Subject: Re: Support for ACLs
To: der Mouse <mouse@Rodents.Montreal.QC.CA>
From: Bill Studenmund <>
List: tech-kern
Date: 03/08/2001 10:52:53
On Thu, 8 Mar 2001, der Mouse wrote:

> >> I too think the NetBSD kernel is not the right place to solve this
> >> problem.  It may be possible to do it in userland (eg, a userland
> >> Samba or WINS server that keeps ACLs in a parallel filesystem tree),
> >> but I really don't think it belongs in the kernel.
> > ACL support needs to be where access decisions are made for the file
> > system.
> Yes.
> > For FFS (and for all of the other in-kernel file systems), those
> > decisions are made in the kernel,
> Yes.
> > thus ACL support needs to be in the kernel.
> No.
> You are making an unstated assumption in this argument: you are
> assuming that the ACLified filesystem must be an entirely in-kernel
> filesystem.  I said - am saying - I don't think it should be.

(I was actually bringing this up in an answer to your other note :-)

Ok, let's talk about how we would do this. We get down to a VOP_ACCESS()
call in the ffs code. It goes to decide if user blah of groups foo has
access Z (read, write, execute) on inode X. For ACLs to work at all,
_shomething_ in the kernel code has to know about ACLs. :-) Otherwise the
ckeck will proceed w/o any ACL clue.

We could have the file systems go off and ask a userland daemon if this
user has access. And for development, that might be a good thing to
do. But it will be an expensive process - we have to send a message to
whatever process is doing acl verification, and sleep for its answer. We
then context switch to the ACL daemon, wake it up, have it read the
message, do its thing. Then the ACL daemon has to send a message back to
the sleeping process. We then go back into the kernel, and switch to the
other process. Oh, and since VOP_ACCESS() gets handed a locked vnode, we
have to unlock before sleep and re-lock after.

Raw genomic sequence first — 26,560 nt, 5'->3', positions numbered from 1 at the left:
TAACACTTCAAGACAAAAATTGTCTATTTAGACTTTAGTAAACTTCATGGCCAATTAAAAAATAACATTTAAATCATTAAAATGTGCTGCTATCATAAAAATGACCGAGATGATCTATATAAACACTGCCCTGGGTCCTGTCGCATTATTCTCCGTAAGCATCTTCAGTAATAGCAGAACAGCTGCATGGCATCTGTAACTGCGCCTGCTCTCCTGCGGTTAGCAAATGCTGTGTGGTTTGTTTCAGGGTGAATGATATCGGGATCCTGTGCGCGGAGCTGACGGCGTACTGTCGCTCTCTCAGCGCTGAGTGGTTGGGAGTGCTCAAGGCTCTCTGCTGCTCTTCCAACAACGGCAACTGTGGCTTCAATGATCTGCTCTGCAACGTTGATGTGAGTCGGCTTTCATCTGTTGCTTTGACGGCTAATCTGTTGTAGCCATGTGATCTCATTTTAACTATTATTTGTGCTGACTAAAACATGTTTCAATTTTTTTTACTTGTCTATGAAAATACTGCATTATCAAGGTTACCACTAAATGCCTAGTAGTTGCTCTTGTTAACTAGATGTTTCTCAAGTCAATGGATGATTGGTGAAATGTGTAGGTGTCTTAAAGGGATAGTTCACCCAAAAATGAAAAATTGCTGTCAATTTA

That's not something that sounds fun for a busy server. Granted we don't
call VOP_ACCESS() every read or write, but still, it's expensive.

Oh, and about your other point:

> As for technical merits...I can't see any way an ACLified FFS
> filesystem could possibly interoperate with a completely non-ACLified
> FFS kernel; almost by definition, the non-ACLified kernel won't know   
> about however it is that the ACLs are stored and hence won't, for
> example, be able to free it when an object with ACLs is destroyed.
> You'll have to either bloat the mainline or lose interoperability.

Yes, it'd be a pain for an ACL-aware ffs to pick up after a non-ACL-aware
ffs had at the filesystem, but it wouldn't be impossible. We'd need a way
for the ACL ffs to realize that a non-ACL version used the drive. That's a
matter of mount flags of some sort. I think the superblock has tons of
space, so we can do things. Then fsck needs to know how to clean things
up. The main things to look for are ACLs for free'd inodes. The other
thing is that the ACL for an inode needs to record which generation number
it was for. If we get a case where the ACL for an inode is for a different
generation, then we toss the ACL. That should cover it.

Also, think about what we're talking about. Under what circumstances would
an ACL'd ffs get handed to a non-ACL'd kernel? Either 1) it's a file
system that moves around a lot (like a floppy), or 2) the proverbial dung
and fan have met. These both strike me as cases where we can take whatever
hit this (ACL-ffs supporting accesed by non-ACL-ffs) would entail. :-)

Take care,